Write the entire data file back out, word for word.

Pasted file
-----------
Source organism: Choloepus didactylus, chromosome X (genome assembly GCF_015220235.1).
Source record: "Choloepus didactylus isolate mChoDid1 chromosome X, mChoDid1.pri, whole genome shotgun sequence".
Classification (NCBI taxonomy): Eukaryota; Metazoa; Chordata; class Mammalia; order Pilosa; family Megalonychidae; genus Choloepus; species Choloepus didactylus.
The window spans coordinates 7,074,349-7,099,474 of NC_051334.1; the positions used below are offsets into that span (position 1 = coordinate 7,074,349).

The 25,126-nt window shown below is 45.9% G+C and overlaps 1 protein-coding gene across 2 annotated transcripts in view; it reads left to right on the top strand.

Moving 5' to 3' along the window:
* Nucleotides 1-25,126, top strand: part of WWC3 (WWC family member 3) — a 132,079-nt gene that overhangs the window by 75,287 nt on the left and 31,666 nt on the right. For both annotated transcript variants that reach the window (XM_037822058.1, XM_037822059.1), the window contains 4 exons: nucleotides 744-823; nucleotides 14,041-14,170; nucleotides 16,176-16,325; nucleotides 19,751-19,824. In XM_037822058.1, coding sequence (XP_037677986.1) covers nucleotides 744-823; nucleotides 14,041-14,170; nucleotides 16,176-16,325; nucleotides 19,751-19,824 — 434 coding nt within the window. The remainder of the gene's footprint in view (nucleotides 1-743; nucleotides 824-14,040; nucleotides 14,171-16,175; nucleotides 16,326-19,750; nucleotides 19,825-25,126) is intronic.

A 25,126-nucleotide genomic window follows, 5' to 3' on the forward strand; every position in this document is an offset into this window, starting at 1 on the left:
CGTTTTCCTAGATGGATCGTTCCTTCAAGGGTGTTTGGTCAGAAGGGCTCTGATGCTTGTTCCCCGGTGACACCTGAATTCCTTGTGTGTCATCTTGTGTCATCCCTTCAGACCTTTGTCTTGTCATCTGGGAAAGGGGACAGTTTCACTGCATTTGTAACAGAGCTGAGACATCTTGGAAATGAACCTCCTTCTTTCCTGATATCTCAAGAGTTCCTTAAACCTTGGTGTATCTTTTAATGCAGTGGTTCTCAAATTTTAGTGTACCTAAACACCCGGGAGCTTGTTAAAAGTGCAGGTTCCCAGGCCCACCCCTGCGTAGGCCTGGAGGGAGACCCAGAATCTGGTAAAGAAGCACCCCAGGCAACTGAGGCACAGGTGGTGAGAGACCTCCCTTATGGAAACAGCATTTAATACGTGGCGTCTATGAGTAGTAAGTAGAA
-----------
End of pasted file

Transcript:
Source organism: Choloepus didactylus, chromosome X (genome assembly GCF_015220235.1).
Source record: "Choloepus didactylus isolate mChoDid1 chromosome X, mChoDid1.pri, whole genome shotgun sequence".
Classification (NCBI taxonomy): Eukaryota; Metazoa; Chordata; class Mammalia; order Pilosa; family Megalonychidae; genus Choloepus; species Choloepus didactylus.
The window spans coordinates 7,074,349-7,099,474 of NC_051334.1; the positions used below are offsets into that span (position 1 = coordinate 7,074,349).

The 25,126-nt window shown below is 45.9% G+C and overlaps 1 protein-coding gene across 2 annotated transcripts in view; it reads left to right on the top strand.

Moving 5' to 3' along the window:
* Nucleotides 1-25,126, top strand: part of WWC3 (WWC family member 3) — a 132,079-nt gene that overhangs the window by 75,287 nt on the left and 31,666 nt on the right. For both annotated transcript variants that reach the window (XM_037822058.1, XM_037822059.1), the window contains 4 exons: nucleotides 744-823; nucleotides 14,041-14,170; nucleotides 16,176-16,325; nucleotides 19,751-19,824. In XM_037822058.1, coding sequence (XP_037677986.1) covers nucleotides 744-823; nucleotides 14,041-14,170; nucleotides 16,176-16,325; nucleotides 19,751-19,824 — 434 coding nt within the window. The remainder of the gene's footprint in view (nucleotides 1-743; nucleotides 824-14,040; nucleotides 14,171-16,175; nucleotides 16,326-19,750; nucleotides 19,825-25,126) is intronic.

A 25,126-nucleotide genomic window follows, 5' to 3' on the forward strand; every position in this document is an offset into this window, starting at 1 on the left:
CGTTTTCCTAGATGGATCGTTCCTTCAAGGGTGTTTGGTCAGAAGGGCTCTGATGCTTGTTCCCCGGTGACACCTGAATTCCTTGTGTGTCATCTTGTGTCATCCCTTCAGACCTTTGTCTTGTCATCTGGGAAAGGGGACAGTTTCACTGCATTTGTAACAGAGCTGAGACATCTTGGAAATGAACCTCCTTCTTTCCTGATATCTCAAGAGTTCCTTAAACCTTGGTGTATCTTTTAATGCAGTGGTTCTCAAATTTTAGTGTACCTAAACACCCGGGAGCTTGTTAAAAGTGCAGGTTCCCAGGCCCACCCCTGCGTAGGCCTGGAGGGAGACCCAGAATCTGGTAAAGAAGCACCCCAGGCAACTGAGGCACAGGTGGTGAGAGACCTCCCTTATGGAAACAGCATTTAATACGTGGCGTCTATGAGTAGTAAGTAGAA